U.S. hotel occupancy continues to slowly increase week to week, but a resurgence in COVID-19 cases could dampen the demand surges seen in beach destinations.
SALISBURY, Connecticut—Week by week, the U.S. hotel industry shows signs of silver linings on the clouds, and during the week of 14-20 June, absolute occupancy continued trending upward as drive-to beach destinations received a demand boost.
During his weekly video on U.S. hotel performance, Jan Freitag, STR’s SVP of lodging insights, said the number of global submarkets with less than 25% hotel occupancy is on the decline. (STR is the parent company of Hotel News Now.)
“Clearly, two trends are emerging: The number of submarkets with occupancies of less than 25% is rapidly declining, and we are now seeing actually submarkets with occupancies of over 75%,” he said. “That certainly is the leisure drive-to destination demand that we have commented on before.”
During the week of 14-20 June, absolute U.S. hotel occupancy was 43.9%, which Freitag noted is just behind the occupancy reported in China (46.7%) and well ahead of Europe (22.1%).
“The United States occupancy has continued on a slow-but-steady uptick last week to just under 44%,” he said. “And it's good to see that the European occupancies are also starting to recover—one in five rooms was occupied of the rooms that we count open. The China data took a slight step back to an occupancy of just under 47%, but again this is only one week's worth of data so I’m not sure that there is a trend in here yet.”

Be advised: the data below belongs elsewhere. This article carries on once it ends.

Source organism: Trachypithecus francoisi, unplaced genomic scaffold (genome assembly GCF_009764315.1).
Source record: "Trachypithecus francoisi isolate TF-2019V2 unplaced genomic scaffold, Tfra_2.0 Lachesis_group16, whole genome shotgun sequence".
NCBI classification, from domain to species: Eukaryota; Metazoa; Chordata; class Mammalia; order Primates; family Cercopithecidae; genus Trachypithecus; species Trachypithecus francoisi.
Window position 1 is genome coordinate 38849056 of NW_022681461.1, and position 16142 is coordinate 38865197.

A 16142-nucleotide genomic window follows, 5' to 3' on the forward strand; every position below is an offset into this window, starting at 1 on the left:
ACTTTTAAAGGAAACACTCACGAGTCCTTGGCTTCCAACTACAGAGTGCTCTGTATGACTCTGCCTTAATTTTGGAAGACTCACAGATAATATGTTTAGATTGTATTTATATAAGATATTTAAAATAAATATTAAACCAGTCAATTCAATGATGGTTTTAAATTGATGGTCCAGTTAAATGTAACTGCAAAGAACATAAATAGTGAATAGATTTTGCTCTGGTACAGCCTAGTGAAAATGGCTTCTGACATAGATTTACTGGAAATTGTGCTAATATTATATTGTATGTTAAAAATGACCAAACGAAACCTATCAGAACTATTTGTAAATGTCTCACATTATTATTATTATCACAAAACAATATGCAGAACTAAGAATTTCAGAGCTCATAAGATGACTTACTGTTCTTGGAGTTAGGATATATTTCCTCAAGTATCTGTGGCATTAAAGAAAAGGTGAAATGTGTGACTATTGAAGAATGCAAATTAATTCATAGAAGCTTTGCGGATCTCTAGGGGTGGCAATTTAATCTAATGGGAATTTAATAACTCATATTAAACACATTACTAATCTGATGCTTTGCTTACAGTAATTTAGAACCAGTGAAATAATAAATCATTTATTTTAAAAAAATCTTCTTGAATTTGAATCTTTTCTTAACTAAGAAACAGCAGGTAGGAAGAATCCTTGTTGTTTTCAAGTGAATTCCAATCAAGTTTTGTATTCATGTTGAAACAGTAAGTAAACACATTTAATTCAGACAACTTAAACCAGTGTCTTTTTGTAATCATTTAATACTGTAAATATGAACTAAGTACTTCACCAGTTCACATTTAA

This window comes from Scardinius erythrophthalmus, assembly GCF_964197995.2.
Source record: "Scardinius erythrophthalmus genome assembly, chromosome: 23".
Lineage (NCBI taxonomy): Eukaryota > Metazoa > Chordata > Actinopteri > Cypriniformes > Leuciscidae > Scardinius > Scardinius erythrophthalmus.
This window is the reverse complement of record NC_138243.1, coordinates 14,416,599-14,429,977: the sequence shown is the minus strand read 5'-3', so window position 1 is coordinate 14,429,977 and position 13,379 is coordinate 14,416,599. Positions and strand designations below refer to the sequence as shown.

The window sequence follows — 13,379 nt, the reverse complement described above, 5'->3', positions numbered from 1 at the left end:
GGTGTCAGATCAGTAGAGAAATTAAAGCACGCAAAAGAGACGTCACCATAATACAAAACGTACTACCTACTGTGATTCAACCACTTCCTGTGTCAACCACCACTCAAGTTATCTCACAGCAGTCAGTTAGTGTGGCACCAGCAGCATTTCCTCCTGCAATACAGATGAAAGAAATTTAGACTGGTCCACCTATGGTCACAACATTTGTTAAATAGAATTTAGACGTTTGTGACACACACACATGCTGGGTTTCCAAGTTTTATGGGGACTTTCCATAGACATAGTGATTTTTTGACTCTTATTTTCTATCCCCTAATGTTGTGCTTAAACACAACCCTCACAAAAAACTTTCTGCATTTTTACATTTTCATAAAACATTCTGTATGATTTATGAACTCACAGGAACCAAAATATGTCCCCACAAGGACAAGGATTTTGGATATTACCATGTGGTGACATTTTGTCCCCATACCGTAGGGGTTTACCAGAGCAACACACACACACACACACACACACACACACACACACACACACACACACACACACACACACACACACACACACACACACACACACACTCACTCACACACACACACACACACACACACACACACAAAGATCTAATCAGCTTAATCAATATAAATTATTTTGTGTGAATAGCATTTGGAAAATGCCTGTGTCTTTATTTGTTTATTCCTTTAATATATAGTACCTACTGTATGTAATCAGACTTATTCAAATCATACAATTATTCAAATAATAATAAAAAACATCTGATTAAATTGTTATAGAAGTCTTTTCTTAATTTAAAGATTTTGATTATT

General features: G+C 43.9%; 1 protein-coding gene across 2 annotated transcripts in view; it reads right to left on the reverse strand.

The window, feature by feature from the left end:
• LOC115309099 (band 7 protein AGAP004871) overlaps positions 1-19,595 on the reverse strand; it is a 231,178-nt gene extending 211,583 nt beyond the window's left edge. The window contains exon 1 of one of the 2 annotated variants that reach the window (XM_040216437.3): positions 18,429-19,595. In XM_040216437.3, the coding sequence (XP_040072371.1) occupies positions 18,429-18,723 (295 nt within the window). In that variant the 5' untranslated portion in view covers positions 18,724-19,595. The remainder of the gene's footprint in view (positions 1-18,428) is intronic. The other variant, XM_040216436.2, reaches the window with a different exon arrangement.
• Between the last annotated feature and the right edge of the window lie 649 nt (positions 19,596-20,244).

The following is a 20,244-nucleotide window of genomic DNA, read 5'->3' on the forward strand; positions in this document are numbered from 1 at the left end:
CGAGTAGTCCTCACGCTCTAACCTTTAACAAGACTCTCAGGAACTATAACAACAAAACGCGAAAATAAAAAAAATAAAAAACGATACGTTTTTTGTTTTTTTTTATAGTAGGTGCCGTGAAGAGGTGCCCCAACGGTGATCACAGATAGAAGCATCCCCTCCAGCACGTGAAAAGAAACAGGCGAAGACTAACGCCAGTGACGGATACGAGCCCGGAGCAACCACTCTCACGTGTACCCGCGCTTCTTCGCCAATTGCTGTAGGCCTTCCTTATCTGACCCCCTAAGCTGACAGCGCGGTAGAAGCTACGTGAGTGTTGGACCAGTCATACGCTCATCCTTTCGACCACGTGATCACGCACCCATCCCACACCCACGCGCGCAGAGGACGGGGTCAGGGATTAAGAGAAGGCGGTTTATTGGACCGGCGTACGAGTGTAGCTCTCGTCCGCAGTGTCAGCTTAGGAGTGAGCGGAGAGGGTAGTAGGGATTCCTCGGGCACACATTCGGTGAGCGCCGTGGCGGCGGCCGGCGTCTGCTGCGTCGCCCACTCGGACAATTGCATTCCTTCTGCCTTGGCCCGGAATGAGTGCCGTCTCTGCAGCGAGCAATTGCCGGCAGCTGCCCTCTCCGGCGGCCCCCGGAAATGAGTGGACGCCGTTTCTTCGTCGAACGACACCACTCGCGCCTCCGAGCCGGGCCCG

U.S. hotel revenue per available room declined 60.3% year over year for the week, which was a slight improvement over the prior week (-62.6%) and a big improvement over mid-April (-83.6% during the week of 11 April).
“It's worth noting, however, that the number of new COVID cases is increasing week over week,” Freitag said. “That, of course, is worrisome on a couple of levels. Number one, does this imply that when states and beaches are opening that people are not being safe, and that we're seeing an increase in number of people infected because of that? The other question is how do mayors and governors react to when the numbers of COVID cases spike in their specific area, and will they restrict meetings, and will that have an impact on the second half of the year when the meeting season is traditionally in full swing?”
On a positive note, U.S. weekend occupancy for 19-20 June was a healthier 51% as beach markets including Myrtle Beach, South Carolina (86.8%); Florida Panhandle (82.4%); and Daytona Beach, Florida (79.7%) each recorded high weekend occupancy.
The lower hotel class segments also continue to outsell the higher classes, Freitag said.
“Not a surprise, the class performance data continues to show the bifurcation between limited- and full-service hotels,” he said. “Economy hotels sold over half their rooms; midscale-class hotels will reach 50% occupancy here soon. It is good to see that upper-upscale hotels are almost breaking the 30% occupancy line, and they're not quite there yet and will likely continue to lag the national results.”
For more insights, watch the video below.
Editor’s note: The video included in this article was filmed by Jan Freitag, SVP of lodging insights at STR, on 24 June and edited and produced by CoStar Group. HNN is a division of STR, a CoStar Group company.